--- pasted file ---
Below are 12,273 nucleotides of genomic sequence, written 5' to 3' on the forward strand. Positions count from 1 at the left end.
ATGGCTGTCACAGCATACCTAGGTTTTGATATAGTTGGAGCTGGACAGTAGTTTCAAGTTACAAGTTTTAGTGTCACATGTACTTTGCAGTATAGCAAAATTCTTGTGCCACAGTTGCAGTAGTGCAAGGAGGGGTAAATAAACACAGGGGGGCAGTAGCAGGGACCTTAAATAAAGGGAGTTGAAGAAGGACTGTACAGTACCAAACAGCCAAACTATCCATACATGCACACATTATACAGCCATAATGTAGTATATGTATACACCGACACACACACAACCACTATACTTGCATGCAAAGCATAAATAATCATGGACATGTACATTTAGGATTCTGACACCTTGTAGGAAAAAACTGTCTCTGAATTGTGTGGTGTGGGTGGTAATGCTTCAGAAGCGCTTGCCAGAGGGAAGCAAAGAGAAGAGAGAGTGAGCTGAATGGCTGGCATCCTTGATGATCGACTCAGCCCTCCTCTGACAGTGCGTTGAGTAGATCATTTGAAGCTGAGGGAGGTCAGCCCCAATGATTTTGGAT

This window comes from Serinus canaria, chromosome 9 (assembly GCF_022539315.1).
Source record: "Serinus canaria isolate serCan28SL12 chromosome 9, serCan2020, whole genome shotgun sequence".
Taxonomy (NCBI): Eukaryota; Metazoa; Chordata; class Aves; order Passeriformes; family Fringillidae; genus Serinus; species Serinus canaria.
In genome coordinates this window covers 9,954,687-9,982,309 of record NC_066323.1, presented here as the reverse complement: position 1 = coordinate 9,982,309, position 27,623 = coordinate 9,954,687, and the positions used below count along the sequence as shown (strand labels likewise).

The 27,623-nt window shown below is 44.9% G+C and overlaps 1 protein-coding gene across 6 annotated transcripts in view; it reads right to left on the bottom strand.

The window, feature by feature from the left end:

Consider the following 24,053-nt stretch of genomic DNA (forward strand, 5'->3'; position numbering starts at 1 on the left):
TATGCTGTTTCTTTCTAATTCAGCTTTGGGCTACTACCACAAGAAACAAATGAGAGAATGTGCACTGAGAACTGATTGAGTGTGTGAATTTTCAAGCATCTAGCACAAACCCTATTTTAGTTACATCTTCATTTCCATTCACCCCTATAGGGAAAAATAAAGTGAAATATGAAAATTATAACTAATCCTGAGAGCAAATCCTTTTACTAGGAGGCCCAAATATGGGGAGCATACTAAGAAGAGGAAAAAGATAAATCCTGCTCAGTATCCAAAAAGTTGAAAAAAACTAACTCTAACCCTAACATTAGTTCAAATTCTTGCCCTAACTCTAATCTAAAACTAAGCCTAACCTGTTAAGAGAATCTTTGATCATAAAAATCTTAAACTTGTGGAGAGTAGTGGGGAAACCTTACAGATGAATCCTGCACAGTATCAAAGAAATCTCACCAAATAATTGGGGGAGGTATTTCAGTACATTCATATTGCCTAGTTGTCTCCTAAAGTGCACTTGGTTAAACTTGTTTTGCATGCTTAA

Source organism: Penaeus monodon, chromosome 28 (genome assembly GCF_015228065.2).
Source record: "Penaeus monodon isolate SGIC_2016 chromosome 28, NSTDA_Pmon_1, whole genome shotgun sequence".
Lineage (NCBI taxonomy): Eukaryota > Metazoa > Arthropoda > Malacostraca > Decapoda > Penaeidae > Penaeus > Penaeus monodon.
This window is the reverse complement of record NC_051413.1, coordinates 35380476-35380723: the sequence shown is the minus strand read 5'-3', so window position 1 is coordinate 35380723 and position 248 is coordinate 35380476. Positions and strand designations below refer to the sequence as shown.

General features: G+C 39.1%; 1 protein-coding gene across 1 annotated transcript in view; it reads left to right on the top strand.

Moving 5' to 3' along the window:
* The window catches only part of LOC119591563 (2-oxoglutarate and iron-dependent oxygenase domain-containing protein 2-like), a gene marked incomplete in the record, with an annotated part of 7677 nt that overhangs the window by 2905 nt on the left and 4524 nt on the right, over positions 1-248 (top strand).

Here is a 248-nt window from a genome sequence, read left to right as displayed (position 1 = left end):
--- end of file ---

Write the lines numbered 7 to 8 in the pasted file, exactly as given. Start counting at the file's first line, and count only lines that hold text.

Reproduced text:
The 27,623-nt window shown below is 44.9% G+C and overlaps 1 protein-coding gene across 6 annotated transcripts in view; it reads right to left on the bottom strand.

The window, feature by feature from the left end: